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Editorial comment

Things have not been going well for my team Crystal Palace this year, not well at all. After seven games of the English Premier League, Crystal Palace sit in 20th position, out of 20. We are yet to win a game, or draw one, and have not managed to score a single league goal. We have however managed to concede 17. As I said, things have not been going well.

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With this miserable start in mind, no Crystal Palace players have featured prominently in my fantasy football team this year. Fantasy football is essentially a competition in which participants select imaginary teams from among the players in the league and score points according to the actual performance of their players.

We have an office league, and it is competitive. Strolling into work on a Monday after a successful weekend really does feel good. Likewise, seeing your side drop down the league as colleagues take your place at the top is difficult to take.

Accurate predictions are the key to a successful fantasy season. This could be through banking on a team’s victory, or anticipating a loss of form before you are left picking up the pieces.

In late September, the Australian Energy Market Operator projected there would be a gas shortfall of between 54 and 107 petajoules in 2018, or up to 17% of demand. In an attempt to get ahead of this issue, the Australian government threatened export curbs.

In response to the threats, Australia’s three east coast LNG plants promised to plug the projected domestic gas supply shortfall in 2018. The agreement follows six months of government pressure on the producers of LNG, led by Royal Dutch Shell, ConocoPhillips, Origin Energy and Santos Ltd, who have been blamed for exhausting the local market of gas and driving up prices.

Gas has become a hot topic in Australia as rising prices are hurting households and threatening jobs. To deal with the crisis the government passed a law earlier this year that would allow it to limit exports from any of the three LNG plants on the east coast to boost local supply in any year that it deems there will be a shortfall. As mentioned, anticipating form is the key to success, and the Australian government is attempting to safeguard itself from a dip in form.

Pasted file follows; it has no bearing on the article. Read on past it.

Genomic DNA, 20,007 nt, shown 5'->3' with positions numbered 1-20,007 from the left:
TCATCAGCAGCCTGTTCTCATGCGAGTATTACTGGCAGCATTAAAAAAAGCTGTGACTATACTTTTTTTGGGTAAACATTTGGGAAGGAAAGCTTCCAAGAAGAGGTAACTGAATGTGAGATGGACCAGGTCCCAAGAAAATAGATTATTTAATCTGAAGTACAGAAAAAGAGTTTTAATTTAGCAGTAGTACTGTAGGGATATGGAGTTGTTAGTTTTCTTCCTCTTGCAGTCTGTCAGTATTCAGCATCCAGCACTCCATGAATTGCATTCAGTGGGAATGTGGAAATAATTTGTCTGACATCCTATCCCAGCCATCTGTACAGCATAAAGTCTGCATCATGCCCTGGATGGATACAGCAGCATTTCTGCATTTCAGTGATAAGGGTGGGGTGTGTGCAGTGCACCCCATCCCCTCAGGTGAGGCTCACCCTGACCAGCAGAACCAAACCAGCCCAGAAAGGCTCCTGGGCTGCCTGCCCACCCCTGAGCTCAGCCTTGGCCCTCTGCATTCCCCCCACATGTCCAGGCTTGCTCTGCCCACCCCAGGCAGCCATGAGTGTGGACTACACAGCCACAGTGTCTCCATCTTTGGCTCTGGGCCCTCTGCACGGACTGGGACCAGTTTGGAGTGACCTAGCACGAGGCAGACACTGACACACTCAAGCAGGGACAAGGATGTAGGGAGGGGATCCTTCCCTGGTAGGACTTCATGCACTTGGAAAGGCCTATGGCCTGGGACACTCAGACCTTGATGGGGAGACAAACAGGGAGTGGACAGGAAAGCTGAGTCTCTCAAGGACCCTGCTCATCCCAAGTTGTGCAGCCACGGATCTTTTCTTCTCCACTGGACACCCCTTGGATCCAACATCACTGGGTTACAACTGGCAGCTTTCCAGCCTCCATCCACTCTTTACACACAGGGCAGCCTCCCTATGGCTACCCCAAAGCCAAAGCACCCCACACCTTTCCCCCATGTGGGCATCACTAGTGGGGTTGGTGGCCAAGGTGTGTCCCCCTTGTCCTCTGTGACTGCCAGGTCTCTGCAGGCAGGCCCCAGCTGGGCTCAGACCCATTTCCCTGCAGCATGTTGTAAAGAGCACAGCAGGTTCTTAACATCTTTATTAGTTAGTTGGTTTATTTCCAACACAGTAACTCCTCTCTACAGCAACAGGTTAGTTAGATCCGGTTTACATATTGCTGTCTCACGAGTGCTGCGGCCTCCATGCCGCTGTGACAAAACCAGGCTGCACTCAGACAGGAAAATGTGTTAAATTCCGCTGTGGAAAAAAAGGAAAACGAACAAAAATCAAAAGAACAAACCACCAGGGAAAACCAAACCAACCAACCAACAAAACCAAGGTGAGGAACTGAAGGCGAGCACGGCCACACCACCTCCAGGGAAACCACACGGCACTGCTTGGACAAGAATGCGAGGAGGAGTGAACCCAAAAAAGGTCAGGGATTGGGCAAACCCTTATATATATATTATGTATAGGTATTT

With the promise of the three east coast plants to fill the shortfall in 2018, the export controls will now not be invoked. Many Crystal Palace fans would put the failure of the team this year down to hubris. Not content with grinding out victories with a conservative, low-risk mentality, the board felt the time was right to switch to a more continental, attacking style of play. Some would accuse the Australian LNG industry of similarly trying to run before they could walk.

In a push to match up to Qatar, Australian LNG exports have continued to rise in recent years. As the country pressed to capitalise on a supply boom, it has been domestic consumers that have suffered. Australia remains on track to overtake Qatar as the world’s biggest exporter of LNG by 2019, but getting there has not been easy for the government or the oil and gas companies.

Just as my team Crystal Palace pushed for a bigger slice of the Premier League pie before they were ready, the Australian LNG industry seemingly moved ahead without proper consideration of the balance between exportation and domestic requirements. The result for both has not been pretty.

The big question now is how the Australian government will find a balance between the conflicting interests of the country’s energy exporters and its domestic consumers.